Business Management

Week 17: Applying the 80/20 Rule to Your Business — It’s Not Rocket Science

Are you are a busy nail technician or salon owner in desperate need of making more money? Do you feel that you are really close to grabbing the “brass ring” only to find yourself unable to reach it yet again? If you answered yes to one or both of these questions then take a moment, kick your feet up and read about the 80/20 Rule and how you can immediately apply it to work LESS and make MORE.

Are you are a busy nail technician or salon owner in desperate need of making more money? Do you feel that you are really close to grabbing the “brass ring” only to find yourself unable to reach it yet again? If you answered yes to one or both of these questions then take a moment, kick your feet up and read about the 80/20 Rule and how you can immediately apply it to work LESS and make MORE.

 

What I’m sharing isn’t rocket science; however, even the best of us could use a good swift kick in the pants every once in awhile to get ourselves back on track.

 

Understanding the 80/20 Rule

In 1897 Pareto, an Italian Economist came up with the 80/20 rule. This rule in of itself revolutionized the way we think not only about wealth but about every area of our life. Applied to your business it can be said that 20% of your employees will produce 80% of your revenue. Conversely if you are a technician, 20% of your clients will account for 80% of what you generate in revenue. Unfortunately business owners and technicians alike spend little if any of their time focusing on those areas of business that can generate the most revenue. What are those areas you ask?

 

  1. Increasing the number of clients you have.
  2. Increasing how many times they visit you.
  3. Increasing how much they spend with you.

We’re going to focus our attention on what customers are spending their money on and how that can increase your profit potential. Ask yourself the following: Which generates more profit in less time? Retail or service revenue?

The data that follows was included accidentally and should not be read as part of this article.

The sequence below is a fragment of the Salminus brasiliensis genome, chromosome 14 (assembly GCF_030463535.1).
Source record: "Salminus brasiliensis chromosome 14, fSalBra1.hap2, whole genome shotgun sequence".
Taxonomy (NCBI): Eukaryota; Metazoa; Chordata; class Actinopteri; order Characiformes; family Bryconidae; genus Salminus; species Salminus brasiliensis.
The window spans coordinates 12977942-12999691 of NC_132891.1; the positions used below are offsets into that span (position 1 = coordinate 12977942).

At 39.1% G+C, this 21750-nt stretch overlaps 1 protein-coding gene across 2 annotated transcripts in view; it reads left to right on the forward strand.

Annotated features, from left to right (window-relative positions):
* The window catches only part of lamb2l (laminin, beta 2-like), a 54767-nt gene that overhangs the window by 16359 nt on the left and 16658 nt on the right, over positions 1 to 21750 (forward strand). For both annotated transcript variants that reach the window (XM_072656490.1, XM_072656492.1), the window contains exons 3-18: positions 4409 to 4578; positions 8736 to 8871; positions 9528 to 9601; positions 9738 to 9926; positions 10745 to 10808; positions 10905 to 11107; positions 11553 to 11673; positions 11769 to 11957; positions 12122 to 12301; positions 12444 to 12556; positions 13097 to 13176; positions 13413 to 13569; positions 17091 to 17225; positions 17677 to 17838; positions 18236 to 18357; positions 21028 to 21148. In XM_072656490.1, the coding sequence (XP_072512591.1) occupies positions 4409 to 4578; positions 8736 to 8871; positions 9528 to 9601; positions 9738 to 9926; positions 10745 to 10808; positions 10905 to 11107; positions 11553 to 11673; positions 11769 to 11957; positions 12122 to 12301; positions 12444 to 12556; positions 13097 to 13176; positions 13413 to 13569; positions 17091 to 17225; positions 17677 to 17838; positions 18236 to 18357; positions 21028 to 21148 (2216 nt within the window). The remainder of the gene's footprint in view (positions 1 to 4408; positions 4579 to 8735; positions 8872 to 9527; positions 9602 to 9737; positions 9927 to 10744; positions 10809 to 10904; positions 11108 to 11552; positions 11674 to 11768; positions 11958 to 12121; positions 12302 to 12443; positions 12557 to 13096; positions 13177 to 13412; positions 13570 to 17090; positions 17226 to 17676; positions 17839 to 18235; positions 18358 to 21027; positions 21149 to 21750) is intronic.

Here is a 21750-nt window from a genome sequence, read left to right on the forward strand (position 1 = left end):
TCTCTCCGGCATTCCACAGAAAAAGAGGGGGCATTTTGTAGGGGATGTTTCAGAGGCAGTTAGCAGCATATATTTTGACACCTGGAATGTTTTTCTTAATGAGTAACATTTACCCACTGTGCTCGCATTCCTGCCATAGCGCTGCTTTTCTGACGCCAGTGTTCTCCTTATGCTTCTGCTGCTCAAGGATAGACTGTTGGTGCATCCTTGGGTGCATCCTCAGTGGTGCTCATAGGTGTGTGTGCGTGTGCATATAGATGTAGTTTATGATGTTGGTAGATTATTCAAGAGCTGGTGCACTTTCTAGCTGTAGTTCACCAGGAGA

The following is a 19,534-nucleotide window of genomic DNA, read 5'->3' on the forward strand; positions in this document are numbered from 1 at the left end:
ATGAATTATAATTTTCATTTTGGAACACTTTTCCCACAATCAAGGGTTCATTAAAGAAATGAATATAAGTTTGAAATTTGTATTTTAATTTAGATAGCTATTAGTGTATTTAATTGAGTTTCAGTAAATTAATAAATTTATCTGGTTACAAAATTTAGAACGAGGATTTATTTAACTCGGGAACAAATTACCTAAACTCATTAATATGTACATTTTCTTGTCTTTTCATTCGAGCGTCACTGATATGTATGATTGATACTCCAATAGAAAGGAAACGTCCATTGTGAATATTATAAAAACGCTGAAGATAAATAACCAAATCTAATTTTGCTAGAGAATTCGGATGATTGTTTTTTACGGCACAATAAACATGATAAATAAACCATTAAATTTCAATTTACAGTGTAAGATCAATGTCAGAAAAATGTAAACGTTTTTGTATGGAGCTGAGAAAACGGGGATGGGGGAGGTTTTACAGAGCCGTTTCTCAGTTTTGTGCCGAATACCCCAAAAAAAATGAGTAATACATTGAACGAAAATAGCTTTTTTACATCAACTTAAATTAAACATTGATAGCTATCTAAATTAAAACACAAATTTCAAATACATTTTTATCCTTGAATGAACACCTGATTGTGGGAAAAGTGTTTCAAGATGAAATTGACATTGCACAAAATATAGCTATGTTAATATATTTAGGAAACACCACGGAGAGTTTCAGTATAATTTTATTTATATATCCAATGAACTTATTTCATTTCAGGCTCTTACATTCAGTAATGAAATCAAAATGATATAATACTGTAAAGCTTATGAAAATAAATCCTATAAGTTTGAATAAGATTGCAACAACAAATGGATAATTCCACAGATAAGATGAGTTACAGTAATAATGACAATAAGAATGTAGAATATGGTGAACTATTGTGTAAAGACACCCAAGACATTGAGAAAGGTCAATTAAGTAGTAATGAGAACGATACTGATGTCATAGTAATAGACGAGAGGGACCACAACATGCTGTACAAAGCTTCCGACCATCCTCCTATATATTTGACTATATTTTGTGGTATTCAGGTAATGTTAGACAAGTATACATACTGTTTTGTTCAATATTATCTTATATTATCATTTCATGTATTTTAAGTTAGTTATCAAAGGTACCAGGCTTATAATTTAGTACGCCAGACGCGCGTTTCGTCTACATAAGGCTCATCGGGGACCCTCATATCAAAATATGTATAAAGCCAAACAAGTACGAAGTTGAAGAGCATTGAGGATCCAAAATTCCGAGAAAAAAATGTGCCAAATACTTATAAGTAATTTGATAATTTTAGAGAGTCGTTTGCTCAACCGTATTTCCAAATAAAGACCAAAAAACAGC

The answer is RETAIL! It takes you far less time to sell one bottle of product then it does to provide a service. Additionally the profit potential gained on a retail dollar is far greater than a service dollar. The less retail you sell the less profit potential you have. Consider this…let’s assume that your service revenue paid all your fixed expenses and any variable expenses associated with service revenue such as rent or payroll, payroll taxes, back bar costs, etc.

 

That means all of your retail revenue would be used for paying retail commissions and/or the cost of product. This would leave you between 30%-40% for profit. (Remember the catch is maintaining revenue income and budget control.) Here’s where it gets juicy! If you were a salon or spa that produced $10,000 in retail revenue each month, you would potentially put $3,000-$4,000 in profit to your bottom line. Conversely if you were a technician and you produced $1,000 in retail revenue, then you would potentially put $300-$400 profit to your bottom line. Yes! You read it right, RETAIL = PROFIT! Doesn’t that just make you want to run out and sell something? That is working smart not hard!

  1. Would your time be best spent performing services all day?
  2. Would your time be best spent performing services AND selling retail to each and every client?

The answer is obvious…NUMBER TWO! Retailing simply requires consistently educating and recommending products, and it can be done without adding more time to your service. As a service provider your job is to educate each and every customer about WHAT you are using, WHY you chose it for them, and HOW they can use it at home. Your customer’s job is to CHOOSE. That’s it…choose. Your goal should be to find the right mix of strategies that attract the necessary amount of customers, drive the appropriate services and ultimately aid you in reaching your desired level of sales. Doing so will have you focusing 20% or your efforts on those activities that produce 80% of your sales and profit.

— Julie Shepperly, Director of Professional Services for Milady

Editor’s Note: You can read more from Julie and the other Milady coaches at the Milady Salon and Spa Leadership blog or listen to their podcasts at Salon & Spa Coaching Corner

Keywords:   2010 Project     business building     recession  

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